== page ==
President Donald Trump signed a $900 billion Covid 19 relief bill into law, averting a government shutdown and extending unemployment benefits to millions of Americans. The signing came many days after Trump suggested he would veto the legislation, demanding $2,000 immediate payments to Americans, rather than $600.
Most of the bluster neither considerably changed to perspective for stocks, as markets still expected (and ultimately received) stimulus of a minimum of $900 billion to pass, wrote Tom Essaye, founder of The Sevens Report.
The five pillars of the rally (Federal stimulus, FOMC stimulus, vaccine rollout, divided government and no double dip-recession) re-main mainly in place, and until that changes, longer term view and the moderate for stocks will be positive, Essaye included.
Apple led the Dow higher, rising 2.5 %. Tech as well as supplies were the best performing sectors in the S&P 500, gaining 0.9 % along with 0.8 %, respectively.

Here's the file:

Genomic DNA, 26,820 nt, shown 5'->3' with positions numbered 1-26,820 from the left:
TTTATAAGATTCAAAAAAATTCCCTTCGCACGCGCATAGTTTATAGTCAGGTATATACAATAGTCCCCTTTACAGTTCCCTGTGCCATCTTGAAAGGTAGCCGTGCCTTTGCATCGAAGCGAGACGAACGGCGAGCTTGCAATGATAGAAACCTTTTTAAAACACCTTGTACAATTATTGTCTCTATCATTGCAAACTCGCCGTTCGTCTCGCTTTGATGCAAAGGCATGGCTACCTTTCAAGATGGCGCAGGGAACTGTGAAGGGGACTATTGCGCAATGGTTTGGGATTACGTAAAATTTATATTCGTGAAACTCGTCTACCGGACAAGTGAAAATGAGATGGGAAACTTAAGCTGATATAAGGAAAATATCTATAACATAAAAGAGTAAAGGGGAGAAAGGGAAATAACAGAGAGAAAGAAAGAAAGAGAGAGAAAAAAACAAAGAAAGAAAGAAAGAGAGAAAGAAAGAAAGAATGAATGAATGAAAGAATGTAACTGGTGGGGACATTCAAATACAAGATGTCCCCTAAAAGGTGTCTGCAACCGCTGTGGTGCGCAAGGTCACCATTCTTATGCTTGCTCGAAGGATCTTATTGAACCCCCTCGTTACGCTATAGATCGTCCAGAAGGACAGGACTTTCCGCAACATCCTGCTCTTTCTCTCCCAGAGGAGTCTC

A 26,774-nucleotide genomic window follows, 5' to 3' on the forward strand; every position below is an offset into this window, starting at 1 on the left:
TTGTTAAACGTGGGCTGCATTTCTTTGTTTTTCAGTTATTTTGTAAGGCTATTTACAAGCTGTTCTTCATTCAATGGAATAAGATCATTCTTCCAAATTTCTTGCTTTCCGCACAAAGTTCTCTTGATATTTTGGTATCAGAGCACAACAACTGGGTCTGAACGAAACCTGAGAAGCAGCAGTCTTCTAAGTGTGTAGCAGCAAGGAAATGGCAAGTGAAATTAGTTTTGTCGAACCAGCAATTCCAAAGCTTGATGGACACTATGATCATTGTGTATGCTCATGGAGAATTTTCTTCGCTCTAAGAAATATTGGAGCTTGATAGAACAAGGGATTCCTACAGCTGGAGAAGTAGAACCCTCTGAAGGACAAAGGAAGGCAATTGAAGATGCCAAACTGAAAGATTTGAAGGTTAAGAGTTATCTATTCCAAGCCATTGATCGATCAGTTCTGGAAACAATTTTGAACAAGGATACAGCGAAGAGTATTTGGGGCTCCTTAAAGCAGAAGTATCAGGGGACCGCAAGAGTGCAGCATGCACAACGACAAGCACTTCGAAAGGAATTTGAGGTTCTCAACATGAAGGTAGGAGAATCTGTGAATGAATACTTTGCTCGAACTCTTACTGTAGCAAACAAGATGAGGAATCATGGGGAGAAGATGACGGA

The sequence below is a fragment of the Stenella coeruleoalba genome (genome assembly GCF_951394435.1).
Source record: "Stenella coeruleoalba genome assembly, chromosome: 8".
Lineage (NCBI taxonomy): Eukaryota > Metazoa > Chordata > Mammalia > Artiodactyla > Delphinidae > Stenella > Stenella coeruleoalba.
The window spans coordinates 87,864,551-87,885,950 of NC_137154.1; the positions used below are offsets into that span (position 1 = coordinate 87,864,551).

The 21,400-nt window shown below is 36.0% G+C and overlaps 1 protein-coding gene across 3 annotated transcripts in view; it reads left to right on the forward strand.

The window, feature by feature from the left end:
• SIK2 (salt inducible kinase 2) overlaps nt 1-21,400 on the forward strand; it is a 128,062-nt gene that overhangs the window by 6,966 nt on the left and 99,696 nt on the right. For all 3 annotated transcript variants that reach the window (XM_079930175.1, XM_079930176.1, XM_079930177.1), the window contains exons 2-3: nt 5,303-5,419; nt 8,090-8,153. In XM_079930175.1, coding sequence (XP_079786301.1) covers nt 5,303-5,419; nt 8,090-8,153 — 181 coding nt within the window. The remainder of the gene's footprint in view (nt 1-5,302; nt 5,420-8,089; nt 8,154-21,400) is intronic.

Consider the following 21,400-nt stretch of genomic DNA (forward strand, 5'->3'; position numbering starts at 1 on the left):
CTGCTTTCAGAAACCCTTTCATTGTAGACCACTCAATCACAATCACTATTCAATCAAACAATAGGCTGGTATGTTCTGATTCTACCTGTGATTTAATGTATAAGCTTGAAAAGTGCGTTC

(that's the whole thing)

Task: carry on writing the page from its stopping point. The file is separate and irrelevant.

Wall Street is coming off a quiet holiday week where the major averages were flat. The S&P 500 fell 0.2 % last week as some investors got the chips off to the year end. The 30-stock Dow eked out a 0.1 % gain for the very same period.
Profit-taking could ramp up in the very last week of the year, that has so far seen surprisingly strong returns. The S&P 500 has acquired 15.4 % year to date, while the Dow has climbed 6.4 %. The Nasdaq has soared 43.2 % this season as investors favored high-growth technology names while in the continued Covid-19 pandemic.
Dr. Anthony Fauci warned on Sunday that the country may see a surge in new Covid 19 infections following Christmas along with New Year’s celebrations. Two vaccines by Pfizer and Moderna have begun the distribution process this month. And so far more than one million men and women in the U.S. are vaccinated.